It’s important to brand your business appropriately in order to have people engage with it. You can use different techniques like emotional branding, brand loyalty, brand consistency, creating stories. However, each brand is unique in this area so there is no one right way to do this. This is because you should focus on the tactics that are best suited to your target audiences.
No matter who your target audience is, the main aim for every brand should be to tell an immersive story to its customers. One of the best ways to do this is by crafting messages that feel like they were created specifically for that target audience. Every message should be unique and also evoke an emotion and be authentic. In fact, 86% of consumers say authenticity is important when deciding what brands they like and support.
How do you settle on a tone for your message?
Tone is one of the most important aspects of branding. Not only does it help align your brand with an individual customer, but it also helps communicate who you are as a brand. The tone will also inform all brand messaging that the company produces.
To find yours, first, you must identify the personality of your brand by considering what legacy or heritage it has or wants to have, as well as any desired customer attributes. Remember, that consumers are more likely to buy into a brand if its personality is similar to their own. That’s what makes choosing a personality for your brand one of the most important decisions that you’ll make.
Your brand’s personality can help align your business with individual customers and also help communicate who they are as a brand. The personality will also inform all brand messaging that the company produces which in turn affects the tone.
In total there are three main types of brand personalities, which include the ‘corporate personality’, the ‘fun personality’ and the ‘brand person’.
The Corporate Brand Personality
The ‘corporate brand’ personality is suited to companies that want to present themselves in a formal way by appearing more trustworthy, reliable, official, or “grown up”. The brand messages focused on this type of brand will usually be designed to be more informative and professional than that of a company with a fun brand personality. This type of brand messages would speak to demographics such as corporate professionals and senior citizens..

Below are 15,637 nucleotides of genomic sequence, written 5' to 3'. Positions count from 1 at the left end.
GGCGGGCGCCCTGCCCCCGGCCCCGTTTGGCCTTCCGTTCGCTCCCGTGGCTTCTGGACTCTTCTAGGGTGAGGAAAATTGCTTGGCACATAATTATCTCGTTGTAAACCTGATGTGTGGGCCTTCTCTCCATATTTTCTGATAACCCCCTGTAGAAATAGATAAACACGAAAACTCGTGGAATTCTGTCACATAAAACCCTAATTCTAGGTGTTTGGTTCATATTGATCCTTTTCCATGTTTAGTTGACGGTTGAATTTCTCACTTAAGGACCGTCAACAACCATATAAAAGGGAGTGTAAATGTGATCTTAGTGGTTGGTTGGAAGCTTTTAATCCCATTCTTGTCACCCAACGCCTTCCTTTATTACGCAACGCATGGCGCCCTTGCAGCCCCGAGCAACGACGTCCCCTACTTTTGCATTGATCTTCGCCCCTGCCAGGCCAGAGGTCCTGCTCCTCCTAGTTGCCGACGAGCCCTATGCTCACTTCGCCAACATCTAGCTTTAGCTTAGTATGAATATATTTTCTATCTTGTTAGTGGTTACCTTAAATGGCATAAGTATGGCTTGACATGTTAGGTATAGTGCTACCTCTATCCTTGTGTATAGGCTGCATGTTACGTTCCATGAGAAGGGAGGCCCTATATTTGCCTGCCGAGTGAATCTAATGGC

The Fun Brand Personality
The ‘fun brand’ personality is best suited for brands that want to associate themselves with enjoyment and excitement while avoiding things like seriousness. It’s also better for higher risk associated products because it communicates dynamism and less-serious attributes. This brand personality will usually be more informal in their brand messaging. The brand message for the fun brand personality would speak to demographics such as young professionals and teenagers.
The Brand Person Personality
This is best suited for brands that want to associate themselves with the attributes of creativity and individuality. Brand messages for this brand will more often than not be designed and tailored more for individual customers. The brand will portray itself closer in line with a particular target customer’s lifestyle and personal interests. E.g. a brand that targets beauticians could use similar messaging as its counterparts but with a twist; more of the brand messaging will be geared towards the professional woman, their lifestyle, and their interests.
Your brand message can be communicated by different channels or through a company’s social media pages to build trust with potential customers who are interested in their product or service. Your brand messaging is one of the most important facets of your business. That’s why it’s important that you spend time on it.
If you need help crafting your brand messages or want guidance implementing them into your marketing plan, reach out today for more information.